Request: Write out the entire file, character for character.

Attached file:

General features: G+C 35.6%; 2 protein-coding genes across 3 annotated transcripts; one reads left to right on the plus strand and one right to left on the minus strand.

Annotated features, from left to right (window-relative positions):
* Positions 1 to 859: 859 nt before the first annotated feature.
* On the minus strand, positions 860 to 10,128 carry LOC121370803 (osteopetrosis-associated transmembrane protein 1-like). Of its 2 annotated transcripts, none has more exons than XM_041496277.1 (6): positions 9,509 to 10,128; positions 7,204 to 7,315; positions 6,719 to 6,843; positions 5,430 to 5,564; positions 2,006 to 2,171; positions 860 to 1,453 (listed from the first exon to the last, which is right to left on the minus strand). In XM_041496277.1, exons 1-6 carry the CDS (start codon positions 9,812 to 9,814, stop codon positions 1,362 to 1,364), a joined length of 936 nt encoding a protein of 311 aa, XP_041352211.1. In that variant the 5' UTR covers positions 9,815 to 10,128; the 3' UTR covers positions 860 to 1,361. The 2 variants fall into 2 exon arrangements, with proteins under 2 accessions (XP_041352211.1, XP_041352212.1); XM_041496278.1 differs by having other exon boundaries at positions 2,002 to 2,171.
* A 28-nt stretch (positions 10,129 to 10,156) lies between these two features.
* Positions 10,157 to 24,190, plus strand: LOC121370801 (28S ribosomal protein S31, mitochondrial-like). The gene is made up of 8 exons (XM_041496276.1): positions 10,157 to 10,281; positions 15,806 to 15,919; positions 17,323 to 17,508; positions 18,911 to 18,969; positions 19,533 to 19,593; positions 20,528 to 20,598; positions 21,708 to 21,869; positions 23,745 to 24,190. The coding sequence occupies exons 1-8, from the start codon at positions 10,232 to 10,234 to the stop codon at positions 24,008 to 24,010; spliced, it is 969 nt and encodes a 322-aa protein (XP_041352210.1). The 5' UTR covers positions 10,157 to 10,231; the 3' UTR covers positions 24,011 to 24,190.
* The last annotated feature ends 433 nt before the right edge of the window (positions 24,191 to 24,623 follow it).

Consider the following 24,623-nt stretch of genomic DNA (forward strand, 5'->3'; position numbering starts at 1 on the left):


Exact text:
General features: G+C 35.6%; 2 protein-coding genes across 3 annotated transcripts; one reads left to right on the plus strand and one right to left on the minus strand.

Annotated features, from left to right (window-relative positions):
* Positions 1 to 859: 859 nt before the first annotated feature.
* On the minus strand, positions 860 to 10,128 carry LOC121370803 (osteopetrosis-associated transmembrane protein 1-like). Of its 2 annotated transcripts, none has more exons than XM_041496277.1 (6): positions 9,509 to 10,128; positions 7,204 to 7,315; positions 6,719 to 6,843; positions 5,430 to 5,564; positions 2,006 to 2,171; positions 860 to 1,453 (listed from the first exon to the last, which is right to left on the minus strand). In XM_041496277.1, exons 1-6 carry the CDS (start codon positions 9,812 to 9,814, stop codon positions 1,362 to 1,364), a joined length of 936 nt encoding a protein of 311 aa, XP_041352211.1. In that variant the 5' UTR covers positions 9,815 to 10,128; the 3' UTR covers positions 860 to 1,361. The 2 variants fall into 2 exon arrangements, with proteins under 2 accessions (XP_041352211.1, XP_041352212.1); XM_041496278.1 differs by having other exon boundaries at positions 2,002 to 2,171.
* A 28-nt stretch (positions 10,129 to 10,156) lies between these two features.
* Positions 10,157 to 24,190, plus strand: LOC121370801 (28S ribosomal protein S31, mitochondrial-like). The gene is made up of 8 exons (XM_041496276.1): positions 10,157 to 10,281; positions 15,806 to 15,919; positions 17,323 to 17,508; positions 18,911 to 18,969; positions 19,533 to 19,593; positions 20,528 to 20,598; positions 21,708 to 21,869; positions 23,745 to 24,190. The coding sequence occupies exons 1-8, from the start codon at positions 10,232 to 10,234 to the stop codon at positions 24,008 to 24,010; spliced, it is 969 nt and encodes a 322-aa protein (XP_041352210.1). The 5' UTR covers positions 10,157 to 10,231; the 3' UTR covers positions 24,011 to 24,190.
* The last annotated feature ends 433 nt before the right edge of the window (positions 24,191 to 24,623 follow it).

Consider the following 24,623-nt stretch of genomic DNA (forward strand, 5'->3'; position numbering starts at 1 on the left):